Depriving Children’s Rights to Education in Nepal
By Conflict Study Center
Contributed by Dr. Bishnu Pathak and Chitra Niraula. Assisted by Shankar Poudyal, Rushma Shakya and Prem Prasad Pathak. (Source: Media Monitoring and Field Observation)
Today, Kathmandu is closed down again. No vehicles are running, no shops are open and no business is operating. People are scurrying hurriedly on their feet to their destinations for fear of mis-happenings. The smoke of the burning tires in crossroads has choked the neighborhood. In many places, not only public and private vehicles, but also ambulances have been stopped.
Factor for the closure
On May 25, 2007, Educational Republic Forum (ERF) that is close to Communist Party of Nepal (Maoist) and Institutional School Teacher’s Union (ISTU) organized a sit-in at the Ministry of Education and Sports (MoES) on the eight day of the strike of all public and private educational institutions at and below Secondary level. Police charged with baton and fired tear gas, where more than 76 people were injured. Many have severe wounds in the head and many others have fractured hands and legs. Protesting the brutal treatment to them, they called for transport strike within Kathmandu from the afternoon. This has further aggravated the environment for talks.
Schools-8,500 (Private) 27,500 (Public)
Students-1,500,000 (Private) 63,00,000 (Public)
Teachers/Staffs-150,000 (Private) 600,000 (Public)
On May 26, 2007, ERF and All Nepal National Independent Students’ Union (Revolutionary), Maoist Student’s Wing, demanded for a public apology from the Education Minister Pradip Nepal for his order to inhuman and cruel treatment and abuse to the demonstrators, and compensate expenses for medical treatment to the injured. Almost 7.8 million students across the country have been affected by the strike. Both the organizations had jointly organized rallies, processions and meetings throughout the country, and called for an indefinite strike. Their original principal demands were: all the agreements done by earlier governments should be immediately implemented; and the private schoolteachers and staffs should be availed remuneration and facilities equal to the civil service.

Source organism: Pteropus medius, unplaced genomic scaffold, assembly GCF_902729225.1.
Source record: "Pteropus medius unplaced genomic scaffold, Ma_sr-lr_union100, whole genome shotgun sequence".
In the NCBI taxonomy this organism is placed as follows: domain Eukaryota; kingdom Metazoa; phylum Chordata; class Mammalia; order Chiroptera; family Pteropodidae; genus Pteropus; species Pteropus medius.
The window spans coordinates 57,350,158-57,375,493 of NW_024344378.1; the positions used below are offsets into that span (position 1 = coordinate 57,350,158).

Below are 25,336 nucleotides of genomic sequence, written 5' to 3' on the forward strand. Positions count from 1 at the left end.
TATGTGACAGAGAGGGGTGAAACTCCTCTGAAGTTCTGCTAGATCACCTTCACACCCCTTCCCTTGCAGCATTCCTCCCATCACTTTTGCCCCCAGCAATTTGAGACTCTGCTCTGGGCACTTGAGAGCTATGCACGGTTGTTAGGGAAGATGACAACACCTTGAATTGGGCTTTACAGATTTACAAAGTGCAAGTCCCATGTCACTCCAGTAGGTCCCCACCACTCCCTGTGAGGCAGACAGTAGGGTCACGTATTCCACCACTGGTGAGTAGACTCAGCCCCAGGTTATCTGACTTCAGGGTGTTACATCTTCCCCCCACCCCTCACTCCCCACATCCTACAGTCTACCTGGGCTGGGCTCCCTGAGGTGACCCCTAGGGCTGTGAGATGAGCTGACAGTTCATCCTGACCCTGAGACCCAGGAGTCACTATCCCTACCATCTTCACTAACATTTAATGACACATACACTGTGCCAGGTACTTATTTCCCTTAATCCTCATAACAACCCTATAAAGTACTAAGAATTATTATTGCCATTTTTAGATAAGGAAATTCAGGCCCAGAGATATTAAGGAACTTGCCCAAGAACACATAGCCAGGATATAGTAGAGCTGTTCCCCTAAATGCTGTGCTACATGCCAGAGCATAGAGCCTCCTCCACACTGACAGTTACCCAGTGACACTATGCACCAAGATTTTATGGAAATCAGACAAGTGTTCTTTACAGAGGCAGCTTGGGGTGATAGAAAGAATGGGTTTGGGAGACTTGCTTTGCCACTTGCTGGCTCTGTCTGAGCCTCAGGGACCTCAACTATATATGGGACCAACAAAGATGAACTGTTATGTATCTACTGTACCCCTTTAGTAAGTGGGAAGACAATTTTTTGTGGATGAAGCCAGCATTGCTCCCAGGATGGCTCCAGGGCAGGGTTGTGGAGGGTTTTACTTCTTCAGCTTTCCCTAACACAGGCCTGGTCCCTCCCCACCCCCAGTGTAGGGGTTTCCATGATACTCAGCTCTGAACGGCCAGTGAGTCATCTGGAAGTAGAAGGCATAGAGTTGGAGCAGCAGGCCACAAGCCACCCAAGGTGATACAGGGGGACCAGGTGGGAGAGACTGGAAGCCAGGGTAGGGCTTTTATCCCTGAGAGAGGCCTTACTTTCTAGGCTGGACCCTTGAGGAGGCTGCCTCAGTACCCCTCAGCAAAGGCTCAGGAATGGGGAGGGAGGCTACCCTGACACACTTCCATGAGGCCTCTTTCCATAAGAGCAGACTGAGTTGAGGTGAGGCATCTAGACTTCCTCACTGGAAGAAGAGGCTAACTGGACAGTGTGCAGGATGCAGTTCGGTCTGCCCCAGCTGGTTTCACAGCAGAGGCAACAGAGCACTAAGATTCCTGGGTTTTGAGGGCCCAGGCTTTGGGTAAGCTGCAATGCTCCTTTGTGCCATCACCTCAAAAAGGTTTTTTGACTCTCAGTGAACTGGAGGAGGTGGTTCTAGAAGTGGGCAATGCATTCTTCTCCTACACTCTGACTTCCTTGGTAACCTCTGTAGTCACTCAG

• Educational sector has been a wrestling ground of political parties.
• Significant differences exist in private and public schools in terms of policies, strategies, curriculum, etc.
• The private schools charge high admission fees annually and monthly fees compared to public in the name of better education. Similarly, there are discrepancies concerning fees in different private schools.
• The salaries and benefits to teaching and non-teaching staffs of private is less compared to public; whereas there is discrepancies amongst private schools in these regard too.
• Textbooks are not available in the remote areas on time.
• Many public school teachers have not been availed permanency albeit their long services (some even more than 20 years) so that their occupation is not secure.
• Civil Servants and officials along with public school teachers send their children to private schools. The leaders of political parties and senior bureaucrats send their children to schools abroad. Whereas, they are the prime investors and investing heavily on the private schools.
• Education although a foundation to economic, physical, social and cultural phenomena, has been less prioritized in the government policies, plans and programs. The agendas included in the programs are not implemented on time.
• The MoES in drowned in corruption and commission.
• The Asian Development Bank and World Bank have been imposing educational reforms that are not compatible in Nepali perspectives.
• No educational materials developed by the government on mother tongue for the ethnicities and nationalities despite of government’s repeated commitments.